Alberta 2008 Day 3 – Lake Louise to Jasper

We woke a bit later than we had wanted to do, but it was needed. Sleeping on the sofa bed was a bit uncomfortable, but thanks to the generous Internet connection, my laptop downloaded the latest Doctor Who episode while I was sleeping. As we were all getting ready, I watched the first half of the episode and I was blown away! I could not wait to watch the rest of the episode, even though I know it is a cliffhanger and will not be resolved until next week.

After packing and loading the car, I checked out of our hotel and we headed to the breakfast buffet. We could not believe it was already 11am! We ate as much as we could and then got on the road. Our first stop of the day was Lake Moraine. Located about 12km from Lake Louise Village, it is a smaller, but equally beautiful lake. There was a landslide at the closest end of the lake that had tourists swarming all over it to take a great photo of the lake. Not wanting to miss a good photo op, I headed across the logs to the rocks. Unfortunately, I stepped on a log that I thought was stable and my right foot disappeared into some bone chilling glacial water up to my ankle. One of the things I hate more in the world is wet feet in sneakers, but you know what? When you are up in the Rockies having a great time it just didn’t seem all that bad.

I sloshed my way up some rocks to take a few photos, then scrambled back down to the lakeshore and met up with Mom and Gary. We took a few more photos and then it was time to hit the trail. When we got back to the car, I removed my wet shoe and sock. At first, I tried to dry my sock in the front windshield and my sneaker with the AC Vent on the floor. After 30 minutes or so, I moved my shoe to the back window on Mom’s suggestion. A little while later, I moved my sock back there to get it dry.

We decided to forgo the Lake Louise tramway and instead we will do the one in Jasper tomorrow morning. Along the way to the Columbia Ice fields and Jasper, we stopped at several scenic overlooks. With a little bit of imagination, you can imagine just how awesome a spectacle it must be in the winter when all the lakes are frozen over. Let me tell you, it is not that bad in the summer as well. We stopped at Payto Lake to look at the Crowfoot glacier, and as we made our way towards Saskatchewan Junction we encountered a mini-traffic jam as a young black bear decided to cross the road near the Weeping Wall, much to the delight of the tourists (including us!). Another great aspect of this highway is that there were tons of hanging waterfalls due to the high temperatures (around 90F). Each time we stopped at a turnout to take photos, I would check my shoe, and it was certainly drying.

After an hour and a half, we finally made it to the Columbia Icefields and the Athabasca Glacier in Jasper National Park. We were trying to decide if we wanted to pay the combined $100+ fee to take a tour tractor out onto the glacier. When push came to shove, we went for it. I was glad that we did as well. We had to go back to the car to get our gear, and I had to put on my slightly still damp sock, but mostly dry shoe. Despite the many noisy tourists (some who even kept talking louder to the point that the tour guide had to shush them), it was an amazing adventure. We took a bus up the lateral moraine of the glacier and then transferred to an icebus thingy, which took us out onto the actual glacier. The tour guide told us to stay in the turnaround area due to the dangers of the crevasses, but I was amazed at the number of people who just took off out over the regular glacier proper. I am glad I took my sweatshirt because it got breezy up on there and a bit chilly. We decided to heed the warnings and took our 15 minutes in the immediate area and posed for some photos. All in all it took about an hour from start to finish, but well worth it if you are in the area.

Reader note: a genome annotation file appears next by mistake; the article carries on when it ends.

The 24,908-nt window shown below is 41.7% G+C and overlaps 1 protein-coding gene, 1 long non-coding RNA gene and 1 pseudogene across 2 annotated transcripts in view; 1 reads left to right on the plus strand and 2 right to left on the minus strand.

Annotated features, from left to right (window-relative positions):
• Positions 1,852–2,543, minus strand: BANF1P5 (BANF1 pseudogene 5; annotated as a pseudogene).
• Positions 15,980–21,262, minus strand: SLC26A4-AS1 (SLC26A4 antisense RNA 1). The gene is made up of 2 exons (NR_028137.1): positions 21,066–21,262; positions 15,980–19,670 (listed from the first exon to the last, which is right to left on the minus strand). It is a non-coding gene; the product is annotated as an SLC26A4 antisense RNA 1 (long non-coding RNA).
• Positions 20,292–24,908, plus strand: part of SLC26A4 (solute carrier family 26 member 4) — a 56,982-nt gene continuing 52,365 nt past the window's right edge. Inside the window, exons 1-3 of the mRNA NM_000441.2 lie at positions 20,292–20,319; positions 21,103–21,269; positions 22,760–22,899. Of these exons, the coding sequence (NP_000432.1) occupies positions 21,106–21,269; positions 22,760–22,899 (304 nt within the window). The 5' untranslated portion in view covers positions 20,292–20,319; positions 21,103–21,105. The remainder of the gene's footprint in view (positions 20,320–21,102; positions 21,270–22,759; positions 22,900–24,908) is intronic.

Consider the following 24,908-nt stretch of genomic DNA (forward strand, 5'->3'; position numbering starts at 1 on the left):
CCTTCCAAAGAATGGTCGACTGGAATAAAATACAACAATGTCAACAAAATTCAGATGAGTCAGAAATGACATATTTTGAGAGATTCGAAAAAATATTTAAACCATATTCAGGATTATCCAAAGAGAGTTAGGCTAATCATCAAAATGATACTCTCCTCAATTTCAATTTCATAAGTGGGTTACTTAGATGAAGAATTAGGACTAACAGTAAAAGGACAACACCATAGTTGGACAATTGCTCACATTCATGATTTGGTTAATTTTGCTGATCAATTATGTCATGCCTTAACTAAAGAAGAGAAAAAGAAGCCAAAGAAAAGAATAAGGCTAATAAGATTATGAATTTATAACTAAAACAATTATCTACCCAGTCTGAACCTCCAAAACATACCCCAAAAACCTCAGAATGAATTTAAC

It was then time to finish our trek up to Jasper. We only made one more stop this time at Sunwapta Falls. People had mentioned that it was majestic and beautiful, and while it was beautiful, it was not majestic. It was a nice smallish area to walk around and I took some good photos, but we did not want to linger too long as it was now approaching 6pm. I still can’t get over the fact that it stays light up here until after 10pm. Before too long, we descended into Jasper’s outskirts and made a b-line towards the Fairmont Jasper Springs Hotel.

Talk about luxury! Mom is a Presidential Club Member so they had all of our check-in details at the bell desk so we didn’t even have to go inside. We found our cabin – yes that’s right we are staying in one of a series of linked cabins (usually in clusters of 5). When we got to our room it was a bit steamy since it had been so hot and they do not have air conditioning. We started airing out the room and then headed down to the main building where we enjoyed an expensive dinner, but you could not beat the view. The terrace overlooks the lake and the grass with the Rockies in the background. We stayed well past dinner just to linger and soak it all up. We didn’t realize that it was after 9pm (again its still bright outside).

Back in our bungalow cabin, Mom and Gary socialized with our neighbors on our porch as I finished my Doctor Who episode (SO GOOD!). In the middle of downloading the photos on the laptop and beginning my journal, an elk just happened by our patio. It lingered for quite a bit chewing on the clovers in the grass before it continued on its way. The sun finally set on our day and it was time to call it a night. Mom really wants to spend another night here, and I don’t blame her – it really is the pinnacle of our vacation. Tomorrow it is off to the Jasper tramway and then the long trek into Edmonton.